Smeaton’s Tower is iconic and is both central to Plymouth imagery and central in Plymouth itself, standing high on the Hoe overlooking the sound. The tower actually used to be 14 kilometers out to sea, but because the foundation was beginning to deteriorate, it was moved inland for preservation while a new lighthouse was installed in the water to take over the functional duties. This isn’t so unusual – Smeaton’s Tower is actually the third lighthouse to have stood in its in-water location, although the first two suffered more tragic fates – one was swept into the sea during a storm and the other caught fire, both taking people with them. I learned all this (along with more graphic details of the deaths associated with the previous lighthouses) as I bought my ticket to climb to the top of Smeaton’s tower.
What I saw
In keeping with the theme of this trip, I had a very basic itinerary for Plymouth (Best summed up as: See the lighthouse, eat scones with clotted cream) and other than that I just kind of wandered around. And around and around and around and around and around. While my first full day was that aforementioned windy, rainy, borderline bitter day, my second day was sunny, mild (in the 50s), and all around lovely. I was thrilled that I got to see things in such varied conditions, but that meant I wanted to see everything multiple times – in the rain, in the sun, during the day, at sunset… And so I wandered. So rather than bore you with the full-on itinerary of how many times I circled back to Smeaton’s Tower and the Barbican (so, so many), here’s the overview (you’re welcome):
As I’ve mentioned, I was lucky enough to live in London with my family for a couple of years when I was younger. During that time, we went all in on trying everything and, as a family with a collective sweet tooth, this was especially true about chocolate. By the time we left, each of us had a clear favorite and so now anytime one of us goes back to the UK, the traveler is instructed to bring back chocolate (the Cadburys just isn’t same in the states!). As the one who decided to go back to the UK for a semester abroad, grad school, spontaneous road trips, and more than a couple of weddings, this duty often falls on me, and I suspect, although haven’t tested, that if I came back without chocolate, I would not be allowed back into my parents’ house until I acquired some of the good stuff.
Where I stayed
When I was booking accommodation, my only requirements were parking and a fairly central location. The Drake provided both, as well as an interesting history and super friendly hosts. The parking is easy, with several spots up front and additional spaces in the back. Thanks to my super compact car, I managed to snag the last spot up front, which, charmingly, required driving over the sidewalk to wedge myself in between the building, a post box, and a light post. Too easy with an Aygo! Have I mentioned how much that car grew on me over the course of the week?
But I digress.
I grew up in New England, which means that I learned about the Pilgrims early and often. I had multiple Pilgrim costumes and paraphernalia from multiple years of multiple school events, I took field trips to Plimouth Plantation, and I’m weirdly protective of, the admittedly underwhelming, Plymouth Rock. Like, I understand that it is a very small rock with a very large crack in it and that being stamped with 1620 doesn’t really give it any actual sense of legitimacy. That said, if you are visiting, ask to see the rock, and then openly mock it, I will dig deep into the corners of my memory for the ghosts of Social Studies classes past and muster up some outward indignance, even if I secretly agree with you.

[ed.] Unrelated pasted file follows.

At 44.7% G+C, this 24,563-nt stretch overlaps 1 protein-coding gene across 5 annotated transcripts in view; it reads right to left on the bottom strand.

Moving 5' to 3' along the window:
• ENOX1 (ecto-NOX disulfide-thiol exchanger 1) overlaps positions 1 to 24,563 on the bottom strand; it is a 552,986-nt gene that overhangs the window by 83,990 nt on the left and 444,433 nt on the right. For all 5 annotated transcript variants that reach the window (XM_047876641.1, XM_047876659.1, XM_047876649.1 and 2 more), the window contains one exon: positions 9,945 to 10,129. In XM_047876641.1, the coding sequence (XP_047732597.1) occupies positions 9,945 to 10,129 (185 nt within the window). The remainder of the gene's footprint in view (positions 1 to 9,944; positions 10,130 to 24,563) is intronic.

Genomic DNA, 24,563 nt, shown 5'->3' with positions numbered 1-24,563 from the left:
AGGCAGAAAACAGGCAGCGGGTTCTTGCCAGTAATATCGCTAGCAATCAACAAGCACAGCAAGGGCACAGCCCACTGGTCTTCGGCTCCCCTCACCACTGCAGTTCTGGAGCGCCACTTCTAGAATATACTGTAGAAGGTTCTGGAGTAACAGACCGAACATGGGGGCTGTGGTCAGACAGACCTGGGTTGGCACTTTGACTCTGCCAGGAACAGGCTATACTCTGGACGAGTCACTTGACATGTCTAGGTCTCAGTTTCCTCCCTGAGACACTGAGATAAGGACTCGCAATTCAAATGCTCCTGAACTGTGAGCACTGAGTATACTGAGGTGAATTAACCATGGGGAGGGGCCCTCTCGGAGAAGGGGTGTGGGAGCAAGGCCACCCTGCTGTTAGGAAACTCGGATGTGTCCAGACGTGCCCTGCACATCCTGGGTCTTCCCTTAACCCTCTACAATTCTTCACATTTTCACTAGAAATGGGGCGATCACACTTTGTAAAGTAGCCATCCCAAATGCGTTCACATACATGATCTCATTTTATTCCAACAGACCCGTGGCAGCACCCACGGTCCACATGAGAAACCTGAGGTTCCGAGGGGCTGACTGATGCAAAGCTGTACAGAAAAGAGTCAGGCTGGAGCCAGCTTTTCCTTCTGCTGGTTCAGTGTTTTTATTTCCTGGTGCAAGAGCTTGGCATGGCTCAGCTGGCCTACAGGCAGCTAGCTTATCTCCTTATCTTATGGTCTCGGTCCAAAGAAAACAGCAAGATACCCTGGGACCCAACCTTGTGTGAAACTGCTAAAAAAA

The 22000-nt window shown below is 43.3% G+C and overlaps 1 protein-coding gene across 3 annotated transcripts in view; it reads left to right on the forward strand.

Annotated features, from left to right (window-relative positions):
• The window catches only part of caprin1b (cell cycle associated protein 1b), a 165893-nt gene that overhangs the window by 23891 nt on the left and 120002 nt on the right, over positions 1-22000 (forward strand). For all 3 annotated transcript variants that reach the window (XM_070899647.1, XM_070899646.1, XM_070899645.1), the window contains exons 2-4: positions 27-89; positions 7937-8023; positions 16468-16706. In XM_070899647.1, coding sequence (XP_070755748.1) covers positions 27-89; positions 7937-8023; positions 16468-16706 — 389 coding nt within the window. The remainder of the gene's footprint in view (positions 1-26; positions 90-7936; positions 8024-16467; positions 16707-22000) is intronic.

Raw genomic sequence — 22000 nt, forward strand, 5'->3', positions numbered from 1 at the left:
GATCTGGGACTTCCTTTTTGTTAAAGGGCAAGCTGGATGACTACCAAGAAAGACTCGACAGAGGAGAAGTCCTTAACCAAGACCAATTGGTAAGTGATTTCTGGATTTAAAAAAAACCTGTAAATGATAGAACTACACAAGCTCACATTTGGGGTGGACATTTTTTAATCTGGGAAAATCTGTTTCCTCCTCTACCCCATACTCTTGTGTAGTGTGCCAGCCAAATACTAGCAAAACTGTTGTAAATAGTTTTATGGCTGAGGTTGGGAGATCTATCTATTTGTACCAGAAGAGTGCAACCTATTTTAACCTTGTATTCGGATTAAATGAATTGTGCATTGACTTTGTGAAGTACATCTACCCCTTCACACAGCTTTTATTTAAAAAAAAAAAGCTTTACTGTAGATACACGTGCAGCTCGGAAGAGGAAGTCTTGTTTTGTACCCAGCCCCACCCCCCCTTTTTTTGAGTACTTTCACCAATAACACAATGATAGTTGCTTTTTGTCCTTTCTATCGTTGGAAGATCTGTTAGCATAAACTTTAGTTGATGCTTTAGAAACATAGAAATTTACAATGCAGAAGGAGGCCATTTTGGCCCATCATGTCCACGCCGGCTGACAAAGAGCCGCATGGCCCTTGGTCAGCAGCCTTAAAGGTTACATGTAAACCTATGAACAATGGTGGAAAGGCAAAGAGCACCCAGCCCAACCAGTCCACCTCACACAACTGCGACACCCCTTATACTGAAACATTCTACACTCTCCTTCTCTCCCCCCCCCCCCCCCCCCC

The drive from Glastonbury to Plymouth is only about two hours, but with no set plans and a huge number of small towns and large parks in between, I decided to give myself an entire day for the drive. The next phase of my road trip was taking shape! After a final Glastonbury breakfast (porridge and honey!) and a warning by Mark to “stay off the B roads,” I got back in the Aygo and started off for Tiverton, a town I selected because it shares a name with another small town near and dear to my heart.
After an action packed first half day in Glastonbury, I woke up ready to see how much I could tackle given a full day in and around town. The short answer? A LOT.
Glastonbury, with its crossing energy lines, deep connections to Arthurian legend, and associations with Joseph of Arimathea and the Holy Grail, draws in people who are looking for something. It doesn’t have to be something in particular, although it certainly can be – the shops are filled with everything from healing crystals and guides on Eastern mysticism to books about anarchy, veganism, paganism, and Harry Potter. If you are looking for anything even a little bit on the margins of the spiritual or mythical, or if you are looking to become more in sync with nature or the universe, then you have probably felt the pull of Glastonbury.
Back in September of last year, I was starting to feel a bit restless. I realized that I had absolute masses of use-it-or-lose it vacation time and that the end of the year was fast approaching, so I turned to the internet and started looking into all the places I want to go, places with decently priced tickets, places with good weather, and anywhere with pretty landscapes on Instagram.